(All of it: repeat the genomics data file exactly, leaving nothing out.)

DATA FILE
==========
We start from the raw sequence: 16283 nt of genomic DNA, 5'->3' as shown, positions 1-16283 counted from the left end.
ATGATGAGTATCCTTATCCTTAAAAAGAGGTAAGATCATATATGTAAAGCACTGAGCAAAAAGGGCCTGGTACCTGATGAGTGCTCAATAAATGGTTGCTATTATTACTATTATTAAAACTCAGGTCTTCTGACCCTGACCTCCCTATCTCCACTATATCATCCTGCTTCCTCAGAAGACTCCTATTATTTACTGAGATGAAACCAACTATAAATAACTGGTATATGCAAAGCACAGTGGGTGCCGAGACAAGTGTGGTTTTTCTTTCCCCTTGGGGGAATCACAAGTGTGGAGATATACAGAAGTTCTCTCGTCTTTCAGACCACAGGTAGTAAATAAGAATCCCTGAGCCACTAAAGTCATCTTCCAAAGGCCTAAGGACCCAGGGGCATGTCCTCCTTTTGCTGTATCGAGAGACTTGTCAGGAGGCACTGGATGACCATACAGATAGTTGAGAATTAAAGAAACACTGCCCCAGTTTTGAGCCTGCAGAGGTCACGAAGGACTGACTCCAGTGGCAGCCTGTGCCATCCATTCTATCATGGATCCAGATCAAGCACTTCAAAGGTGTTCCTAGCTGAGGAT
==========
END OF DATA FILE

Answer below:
We start from the raw sequence: 16283 nt of genomic DNA, 5'->3' as shown, positions 1-16283 counted from the left end.
ATGATGAGTATCCTTATCCTTAAAAAGAGGTAAGATCATATATGTAAAGCACTGAGCAAAAAGGGCCTGGTACCTGATGAGTGCTCAATAAATGGTTGCTATTATTACTATTATTAAAACTCAGGTCTTCTGACCCTGACCTCCCTATCTCCACTATATCATCCTGCTTCCTCAGAAGACTCCTATTATTTACTGAGATGAAACCAACTATAAATAACTGGTATATGCAAAGCACAGTGGGTGCCGAGACAAGTGTGGTTTTTCTTTCCCCTTGGGGGAATCACAAGTGTGGAGATATACAGAAGTTCTCTCGTCTTTCAGACCACAGGTAGTAAATAAGAATCCCTGAGCCACTAAAGTCATCTTCCAAAGGCCTAAGGACCCAGGGGCATGTCCTCCTTTTGCTGTATCGAGAGACTTGTCAGGAGGCACTGGATGACCATACAGATAGTTGAGAATTAAAGAAACACTGCCCCAGTTTTGAGCCTGCAGAGGTCACGAAGGACTGACTCCAGTGGCAGCCTGTGCCATCCATTCTATCATGGATCCAGATCAAGCACTTCAAAGGTGTTCCTAGCTGAGGAT